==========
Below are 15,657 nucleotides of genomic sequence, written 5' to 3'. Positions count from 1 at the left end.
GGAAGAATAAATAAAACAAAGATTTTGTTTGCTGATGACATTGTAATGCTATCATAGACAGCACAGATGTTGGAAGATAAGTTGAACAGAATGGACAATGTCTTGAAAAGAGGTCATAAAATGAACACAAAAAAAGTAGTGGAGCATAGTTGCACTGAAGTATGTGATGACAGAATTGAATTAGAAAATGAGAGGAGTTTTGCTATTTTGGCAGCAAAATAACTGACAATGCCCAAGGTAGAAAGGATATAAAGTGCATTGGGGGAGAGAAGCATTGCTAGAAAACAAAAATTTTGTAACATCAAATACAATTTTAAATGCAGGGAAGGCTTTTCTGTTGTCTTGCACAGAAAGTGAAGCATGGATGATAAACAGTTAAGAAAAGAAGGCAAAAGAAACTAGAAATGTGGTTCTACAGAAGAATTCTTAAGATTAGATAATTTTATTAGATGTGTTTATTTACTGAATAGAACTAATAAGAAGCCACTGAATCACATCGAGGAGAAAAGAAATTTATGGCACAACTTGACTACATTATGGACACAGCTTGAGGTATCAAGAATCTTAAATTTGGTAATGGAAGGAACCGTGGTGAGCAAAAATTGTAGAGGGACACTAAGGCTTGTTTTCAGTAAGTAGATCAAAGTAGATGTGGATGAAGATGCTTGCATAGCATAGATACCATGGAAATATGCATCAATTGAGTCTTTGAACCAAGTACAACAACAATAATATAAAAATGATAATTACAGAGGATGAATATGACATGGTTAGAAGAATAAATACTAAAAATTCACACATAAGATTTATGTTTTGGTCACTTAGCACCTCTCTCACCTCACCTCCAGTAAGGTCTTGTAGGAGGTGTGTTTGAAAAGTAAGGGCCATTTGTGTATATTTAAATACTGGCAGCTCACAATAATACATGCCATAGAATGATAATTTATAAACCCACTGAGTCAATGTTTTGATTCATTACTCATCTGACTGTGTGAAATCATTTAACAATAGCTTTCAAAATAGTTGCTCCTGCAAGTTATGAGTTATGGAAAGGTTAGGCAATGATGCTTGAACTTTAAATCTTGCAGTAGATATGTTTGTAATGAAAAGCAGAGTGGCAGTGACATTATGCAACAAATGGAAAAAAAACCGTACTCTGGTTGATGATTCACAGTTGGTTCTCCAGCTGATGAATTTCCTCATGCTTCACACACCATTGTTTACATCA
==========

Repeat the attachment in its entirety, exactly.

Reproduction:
Below are 15,657 nucleotides of genomic sequence, written 5' to 3'. Positions count from 1 at the left end.
GGAAGAATAAATAAAACAAAGATTTTGTTTGCTGATGACATTGTAATGCTATCATAGACAGCACAGATGTTGGAAGATAAGTTGAACAGAATGGACAATGTCTTGAAAAGAGGTCATAAAATGAACACAAAAAAAGTAGTGGAGCATAGTTGCACTGAAGTATGTGATGACAGAATTGAATTAGAAAATGAGAGGAGTTTTGCTATTTTGGCAGCAAAATAACTGACAATGCCCAAGGTAGAAAGGATATAAAGTGCATTGGGGGAGAGAAGCATTGCTAGAAAACAAAAATTTTGTAACATCAAATACAATTTTAAATGCAGGGAAGGCTTTTCTGTTGTCTTGCACAGAAAGTGAAGCATGGATGATAAACAGTTAAGAAAAGAAGGCAAAAGAAACTAGAAATGTGGTTCTACAGAAGAATTCTTAAGATTAGATAATTTTATTAGATGTGTTTATTTACTGAATAGAACTAATAAGAAGCCACTGAATCACATCGAGGAGAAAAGAAATTTATGGCACAACTTGACTACATTATGGACACAGCTTGAGGTATCAAGAATCTTAAATTTGGTAATGGAAGGAACCGTGGTGAGCAAAAATTGTAGAGGGACACTAAGGCTTGTTTTCAGTAAGTAGATCAAAGTAGATGTGGATGAAGATGCTTGCATAGCATAGATACCATGGAAATATGCATCAATTGAGTCTTTGAACCAAGTACAACAACAATAATATAAAAATGATAATTACAGAGGATGAATATGACATGGTTAGAAGAATAAATACTAAAAATTCACACATAAGATTTATGTTTTGGTCACTTAGCACCTCTCTCACCTCACCTCCAGTAAGGTCTTGTAGGAGGTGTGTTTGAAAAGTAAGGGCCATTTGTGTATATTTAAATACTGGCAGCTCACAATAATACATGCCATAGAATGATAATTTATAAACCCACTGAGTCAATGTTTTGATTCATTACTCATCTGACTGTGTGAAATCATTTAACAATAGCTTTCAAAATAGTTGCTCCTGCAAGTTATGAGTTATGGAAAGGTTAGGCAATGATGCTTGAACTTTAAATCTTGCAGTAGATATGTTTGTAATGAAAAGCAGAGTGGCAGTGACATTATGCAACAAATGGAAAAAAAACCGTACTCTGGTTGATGATTCACAGTTGGTTCTCCAGCTGATGAATTTCCTCATGCTTCACACACCATTGTTTACATCA